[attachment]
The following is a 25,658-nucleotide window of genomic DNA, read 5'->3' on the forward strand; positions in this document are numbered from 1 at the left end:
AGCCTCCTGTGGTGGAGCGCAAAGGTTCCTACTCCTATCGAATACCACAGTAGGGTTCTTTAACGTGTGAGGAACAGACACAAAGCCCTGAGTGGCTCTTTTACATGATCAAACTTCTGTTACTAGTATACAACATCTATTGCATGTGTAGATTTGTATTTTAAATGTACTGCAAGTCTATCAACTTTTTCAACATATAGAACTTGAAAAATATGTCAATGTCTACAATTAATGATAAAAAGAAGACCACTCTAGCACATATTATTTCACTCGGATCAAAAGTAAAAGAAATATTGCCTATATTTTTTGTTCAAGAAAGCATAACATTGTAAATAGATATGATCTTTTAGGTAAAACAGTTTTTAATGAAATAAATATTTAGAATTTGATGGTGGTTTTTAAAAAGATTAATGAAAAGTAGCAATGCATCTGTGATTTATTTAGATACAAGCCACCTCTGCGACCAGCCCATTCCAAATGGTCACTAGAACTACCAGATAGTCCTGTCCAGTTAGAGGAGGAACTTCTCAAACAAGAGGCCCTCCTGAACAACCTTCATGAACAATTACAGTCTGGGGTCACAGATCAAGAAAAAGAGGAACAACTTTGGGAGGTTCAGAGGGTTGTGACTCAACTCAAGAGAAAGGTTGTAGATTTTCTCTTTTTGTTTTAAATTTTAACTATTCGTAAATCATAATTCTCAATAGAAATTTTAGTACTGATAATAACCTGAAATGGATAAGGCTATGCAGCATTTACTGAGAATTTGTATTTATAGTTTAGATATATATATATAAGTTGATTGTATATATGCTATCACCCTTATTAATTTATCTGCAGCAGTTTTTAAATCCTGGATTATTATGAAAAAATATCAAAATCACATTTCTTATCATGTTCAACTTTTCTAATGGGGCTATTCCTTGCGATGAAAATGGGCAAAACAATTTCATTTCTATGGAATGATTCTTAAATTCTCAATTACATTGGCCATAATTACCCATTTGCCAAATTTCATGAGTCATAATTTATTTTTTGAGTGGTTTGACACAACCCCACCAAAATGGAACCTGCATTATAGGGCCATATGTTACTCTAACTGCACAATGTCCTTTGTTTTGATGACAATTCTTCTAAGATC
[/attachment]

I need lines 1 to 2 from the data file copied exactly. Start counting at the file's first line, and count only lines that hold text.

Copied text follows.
The following is a 25,658-nucleotide window of genomic DNA, read 5'->3' on the forward strand; positions in this document are numbered from 1 at the left end:
AGCCTCCTGTGGTGGAGCGCAAAGGTTCCTACTCCTATCGAATACCACAGTAGGGTTCTTTAACGTGTGAGGAACAGACACAAAGCCCTGAGTGGCTCTTTTACATGATCAAACTTCTGTTACTAGTATACAACATCTATTGCATGTGTAGATTTGTATTTTAAATGTACTGCAAGTCTATCAACTTTTTCAACATATAGAACTTGAAAAATATGTCAATGTCTACAATTAATGATAAAAAGAAGACCACTCTAGCACATATTATTTCACTCGGATCAAAAGTAAAAGAAATATTGCCTATATTTTTTGTTCAAGAAAGCATAACATTGTAAATAGATATGATCTTTTAGGTAAAACAGTTTTTAATGAAATAAATATTTAGAATTTGATGGTGGTTTTTAAAAAGATTAATGAAAAGTAGCAATGCATCTGTGATTTATTTAGATACAAGCCACCTCTGCGACCAGCCCATTCCAAATGGTCACTAGAACTACCAGATAGTCCTGTCCAGTTAGAGGAGGAACTTCTCAAACAAGAGGCCCTCCTGAACAACCTTCATGAACAATTACAGTCTGGGGTCACAGATCAAGAAAAAGAGGAACAACTTTGGGAGGTTCAGAGGGTTGTGACTCAACTCAAGAGAAAGGTTGTAGATTTTCTCTTTTTGTTTTAAATTTTAACTATTCGTAAATCATAATTCTCAATAGAAATTTTAGTACTGATAATAACCTGAAATGGATAAGGCTATGCAGCATTTACTGAGAATTTGTATTTATAGTTTAGATATATATATATAAGTTGATTGTATATATGCTATCACCCTTATTAATTTATCTGCAGCAGTTTTTAAATCCTGGATTATTATGAAAAAATATCAAAATCACATTTCTTATCATGTTCAACTTTTCTAATGGGGCTATTCCTTGCGATGAAAATGGGCAAAACAATTTCATTTCTATGGAATGATTCTTAAATTCTCAATTACATTGGCCATAATTACCCATTTGCCAAATTTCATGAGTCATAATTTATTTTTTGAGTGGTTTGACACAACCCCACCAAAATGGAACCTGCATTATAGGGCCATATGTTACTCTAACTGCACAATGTCCTTTGTTTTGATGACAATTCTTCTAAGATC